Researchers have previously suggested that adolescent obesity is a function of a sedentary — or inactive — lifestyle. A new study finds weekends are especially low periods of physical activity for teenagers with sedentary behaviors, as they appear to devote more time to sitting in front of a TV or computer screen.
The new research looked at the lifestyle and behavior patterns of 3,278 teens throughout Europe, and the availability of TVs and computers in the adolescents’ bedrooms. Teenagers in the study ranged from 12 to 18 years old.
The teenagers indicated the amount of time they spent: in front of the television, computer and games consoles; connected to the Internet; and studying (outside of regular school hours). The researchers also measured whether teens watched more than 2 hours per day of TV, and where computers, game consoles and televisions were located in each household.
The researchers, led by Juan P. Rey-López, found that during the week, one-third of teenagers said they watched more than two hours of television per day. But on the weekends, this figure exceeded more than 60 percent of teens.
“Our findings support the recommendation of the American Academy of Pediatrics not to put televisions in teenagers’ bedrooms, in order to reduce the amount of time they spend watching the television,” says Rey-López.
“Having a games console or television in the bedroom triples the risk of exceeding the health recommendations to not spend more than two hours per day watching television.
“However, having a computer in the bedroom reduces the risk of excessive television watching,” the researcher explained.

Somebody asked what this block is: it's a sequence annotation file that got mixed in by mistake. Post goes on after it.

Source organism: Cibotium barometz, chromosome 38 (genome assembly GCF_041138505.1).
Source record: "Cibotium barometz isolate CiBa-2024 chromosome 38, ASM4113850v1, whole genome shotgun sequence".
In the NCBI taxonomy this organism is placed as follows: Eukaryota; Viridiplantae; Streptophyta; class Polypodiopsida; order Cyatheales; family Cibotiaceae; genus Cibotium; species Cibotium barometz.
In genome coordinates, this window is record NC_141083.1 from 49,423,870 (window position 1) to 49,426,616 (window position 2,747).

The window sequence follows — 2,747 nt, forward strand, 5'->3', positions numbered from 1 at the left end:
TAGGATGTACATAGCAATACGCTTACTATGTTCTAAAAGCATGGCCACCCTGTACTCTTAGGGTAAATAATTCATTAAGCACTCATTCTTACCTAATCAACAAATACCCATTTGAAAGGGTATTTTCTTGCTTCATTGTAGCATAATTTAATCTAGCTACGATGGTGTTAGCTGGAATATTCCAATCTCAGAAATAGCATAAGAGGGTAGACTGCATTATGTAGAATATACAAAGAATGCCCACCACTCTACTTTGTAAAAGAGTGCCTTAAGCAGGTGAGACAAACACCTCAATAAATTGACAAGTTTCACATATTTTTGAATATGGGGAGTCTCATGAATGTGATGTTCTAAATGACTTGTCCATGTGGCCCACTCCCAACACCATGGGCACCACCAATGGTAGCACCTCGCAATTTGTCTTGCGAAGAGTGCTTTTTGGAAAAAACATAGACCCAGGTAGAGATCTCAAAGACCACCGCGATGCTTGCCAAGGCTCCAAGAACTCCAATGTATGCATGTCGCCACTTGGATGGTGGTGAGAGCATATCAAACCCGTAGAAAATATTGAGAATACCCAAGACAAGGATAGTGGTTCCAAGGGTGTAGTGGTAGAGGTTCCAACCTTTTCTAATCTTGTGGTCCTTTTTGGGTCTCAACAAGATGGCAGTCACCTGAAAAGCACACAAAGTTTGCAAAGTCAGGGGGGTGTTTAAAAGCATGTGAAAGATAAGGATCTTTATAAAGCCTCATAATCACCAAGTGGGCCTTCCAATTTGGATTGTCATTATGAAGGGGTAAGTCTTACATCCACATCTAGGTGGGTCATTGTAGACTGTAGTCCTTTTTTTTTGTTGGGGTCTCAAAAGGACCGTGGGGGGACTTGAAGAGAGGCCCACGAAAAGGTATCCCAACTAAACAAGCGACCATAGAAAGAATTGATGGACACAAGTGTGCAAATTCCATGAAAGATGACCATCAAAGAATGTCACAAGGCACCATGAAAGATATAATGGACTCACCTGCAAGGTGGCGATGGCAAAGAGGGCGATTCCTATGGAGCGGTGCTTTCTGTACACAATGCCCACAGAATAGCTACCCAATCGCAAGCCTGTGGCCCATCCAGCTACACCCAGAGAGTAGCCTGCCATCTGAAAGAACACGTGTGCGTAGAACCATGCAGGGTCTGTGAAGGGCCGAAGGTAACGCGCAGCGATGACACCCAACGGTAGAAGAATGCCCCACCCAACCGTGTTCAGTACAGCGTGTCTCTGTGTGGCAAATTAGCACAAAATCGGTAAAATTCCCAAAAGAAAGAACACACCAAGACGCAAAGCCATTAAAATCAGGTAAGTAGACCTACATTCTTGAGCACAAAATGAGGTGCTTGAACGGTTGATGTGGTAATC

People who are less active and have more sedentary behaviors have been linked to having greater health concerns in previous studies. Recent research suggests there is a strong dose-dependent association in adults between the number of hours spent watching television and their cardiometabolic health — the more television adults watch, the lower their cardiometabolic health.
Previous research has also indicated that excessive exposure to media may contribute to teenage depression.
The authors in the current study also observed significant differences between the sexes in terms of the amount of time spent on sedentary activities.
Adolescent girls are more sedentary in terms of the amount of time spent studying and surfing the Internet, while boys spend more time playing electronic games.
The teens were pulled from 10 diverse European cities, including Athens and Heraklion in Greece, Dortmund in Germany, Ghent in Belgium, Lille in France, Pécs in Hungary, Rome in Italy, Stockholm in Sweden, Vienna in Austria, and Zaragoza in Spain. The study was a part of the larger, ongoing European HELENA study.
The current study’s results were published in the journal Preventive Medicine.